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    Accurate memory for discrete events is thought to rely on pattern separation to orthogonalize the representations of similar events. Previously, we reported that a behavioral index of pattern separation was correlated with activity in the hippocampus (dentate gyrus, CA3) and with integrity of the perforant path, which provides input to the hippocampus. If the hippocampus operates as part of a broader neural network, however, pattern separation would likely also relate to integrity of limbic tracts (fornix, cingulum bundle, and uncinate fasciculus) that connect the hippocampus to distributed brain regions. In this study, healthy adults (20-89 years) underwent diffusion tensor imaging and completed the Behavioral Pattern Separation Task-Object Version (BPS-O) and Rey Auditory Verbal Learning Test (RAVLT). After controlling for global effects of brain aging, exploratory skeleton-wise and targeted tractography analyses revealed that fornix integrity (fractional anisotropy, mean diffusivity, and radial diffusivity; but not mode) was significantly related to pattern separation (measured using BPS-O and RAVLT tasks), but not to recognition memory. These data suggest that hippocampal disconnection, via individual- and age-related differences in limbic tract integrity, contributes to pattern separation performance. Extending our earlier work, these results also support the notion that pattern separation relies on broad neural networks interconnecting the hippocampus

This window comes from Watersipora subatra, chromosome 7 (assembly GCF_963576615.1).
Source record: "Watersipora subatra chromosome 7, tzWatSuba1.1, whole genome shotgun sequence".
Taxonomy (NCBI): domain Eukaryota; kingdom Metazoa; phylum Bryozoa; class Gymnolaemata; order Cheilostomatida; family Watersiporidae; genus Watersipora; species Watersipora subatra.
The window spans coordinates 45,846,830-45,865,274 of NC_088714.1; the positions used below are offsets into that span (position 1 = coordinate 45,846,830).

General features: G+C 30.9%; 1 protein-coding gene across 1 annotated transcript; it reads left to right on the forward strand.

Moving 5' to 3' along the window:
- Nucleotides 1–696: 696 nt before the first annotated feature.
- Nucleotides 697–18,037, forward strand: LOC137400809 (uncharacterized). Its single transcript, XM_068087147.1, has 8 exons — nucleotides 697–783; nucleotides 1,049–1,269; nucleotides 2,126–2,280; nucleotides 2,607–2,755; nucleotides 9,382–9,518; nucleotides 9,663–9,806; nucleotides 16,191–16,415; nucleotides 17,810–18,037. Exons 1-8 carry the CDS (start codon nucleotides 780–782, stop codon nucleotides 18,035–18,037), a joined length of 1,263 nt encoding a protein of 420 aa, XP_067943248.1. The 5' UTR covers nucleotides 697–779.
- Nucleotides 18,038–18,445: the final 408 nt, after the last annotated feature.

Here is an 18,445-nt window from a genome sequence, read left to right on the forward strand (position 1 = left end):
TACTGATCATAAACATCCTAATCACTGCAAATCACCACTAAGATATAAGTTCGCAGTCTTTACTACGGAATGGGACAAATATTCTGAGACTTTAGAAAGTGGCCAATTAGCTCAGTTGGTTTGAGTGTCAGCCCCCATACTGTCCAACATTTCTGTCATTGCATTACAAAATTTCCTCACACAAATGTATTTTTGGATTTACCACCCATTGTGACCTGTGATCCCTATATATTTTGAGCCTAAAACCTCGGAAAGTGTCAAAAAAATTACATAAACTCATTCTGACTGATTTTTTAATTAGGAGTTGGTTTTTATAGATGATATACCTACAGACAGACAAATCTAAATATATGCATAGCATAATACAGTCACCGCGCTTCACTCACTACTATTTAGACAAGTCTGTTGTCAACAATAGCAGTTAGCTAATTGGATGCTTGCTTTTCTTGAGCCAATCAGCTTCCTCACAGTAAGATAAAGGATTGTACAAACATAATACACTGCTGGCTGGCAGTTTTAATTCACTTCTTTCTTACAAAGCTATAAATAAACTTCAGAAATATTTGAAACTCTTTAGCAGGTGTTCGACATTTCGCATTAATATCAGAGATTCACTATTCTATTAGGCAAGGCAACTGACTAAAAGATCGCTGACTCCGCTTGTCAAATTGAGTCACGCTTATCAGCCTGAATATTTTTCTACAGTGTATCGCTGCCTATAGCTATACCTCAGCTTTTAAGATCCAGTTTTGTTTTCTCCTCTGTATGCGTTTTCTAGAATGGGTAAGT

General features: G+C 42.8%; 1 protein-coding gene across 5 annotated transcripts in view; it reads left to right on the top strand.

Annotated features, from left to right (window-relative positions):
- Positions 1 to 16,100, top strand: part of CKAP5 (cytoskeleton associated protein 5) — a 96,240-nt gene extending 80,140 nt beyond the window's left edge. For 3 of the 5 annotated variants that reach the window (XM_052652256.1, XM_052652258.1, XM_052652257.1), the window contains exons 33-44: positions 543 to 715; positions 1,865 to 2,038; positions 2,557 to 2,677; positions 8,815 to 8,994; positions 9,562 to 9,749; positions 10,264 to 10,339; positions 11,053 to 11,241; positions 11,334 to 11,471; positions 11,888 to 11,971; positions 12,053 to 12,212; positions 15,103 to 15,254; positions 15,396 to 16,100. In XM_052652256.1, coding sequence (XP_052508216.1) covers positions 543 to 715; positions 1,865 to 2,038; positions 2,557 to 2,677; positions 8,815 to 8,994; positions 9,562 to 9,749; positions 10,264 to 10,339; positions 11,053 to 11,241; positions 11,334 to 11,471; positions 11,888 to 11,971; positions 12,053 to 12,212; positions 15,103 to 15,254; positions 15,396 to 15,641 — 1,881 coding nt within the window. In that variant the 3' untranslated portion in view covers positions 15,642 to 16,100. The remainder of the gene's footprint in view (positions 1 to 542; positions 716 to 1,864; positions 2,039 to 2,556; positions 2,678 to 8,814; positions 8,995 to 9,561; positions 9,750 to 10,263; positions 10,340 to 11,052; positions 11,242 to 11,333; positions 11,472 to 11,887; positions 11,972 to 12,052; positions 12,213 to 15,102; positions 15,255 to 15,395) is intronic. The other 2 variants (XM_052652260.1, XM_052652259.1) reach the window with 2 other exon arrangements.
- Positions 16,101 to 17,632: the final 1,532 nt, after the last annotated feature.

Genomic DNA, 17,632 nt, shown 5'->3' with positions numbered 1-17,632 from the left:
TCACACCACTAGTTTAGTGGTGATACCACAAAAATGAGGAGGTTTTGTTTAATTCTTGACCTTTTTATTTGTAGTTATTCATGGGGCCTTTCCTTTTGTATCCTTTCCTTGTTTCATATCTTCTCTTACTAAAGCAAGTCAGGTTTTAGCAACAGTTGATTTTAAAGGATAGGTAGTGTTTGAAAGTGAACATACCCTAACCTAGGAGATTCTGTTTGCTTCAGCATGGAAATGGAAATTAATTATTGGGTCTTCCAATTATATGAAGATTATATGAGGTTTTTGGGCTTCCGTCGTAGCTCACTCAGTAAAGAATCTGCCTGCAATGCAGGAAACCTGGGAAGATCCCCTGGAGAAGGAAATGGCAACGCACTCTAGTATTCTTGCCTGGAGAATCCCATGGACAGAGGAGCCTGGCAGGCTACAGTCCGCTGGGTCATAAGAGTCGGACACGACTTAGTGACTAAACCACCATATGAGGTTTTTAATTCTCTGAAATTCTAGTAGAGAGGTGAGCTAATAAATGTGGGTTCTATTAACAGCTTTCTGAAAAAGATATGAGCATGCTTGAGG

Visual Acuity does not Moderate Effect Sizes of Higher-Level Cognitive Tasks.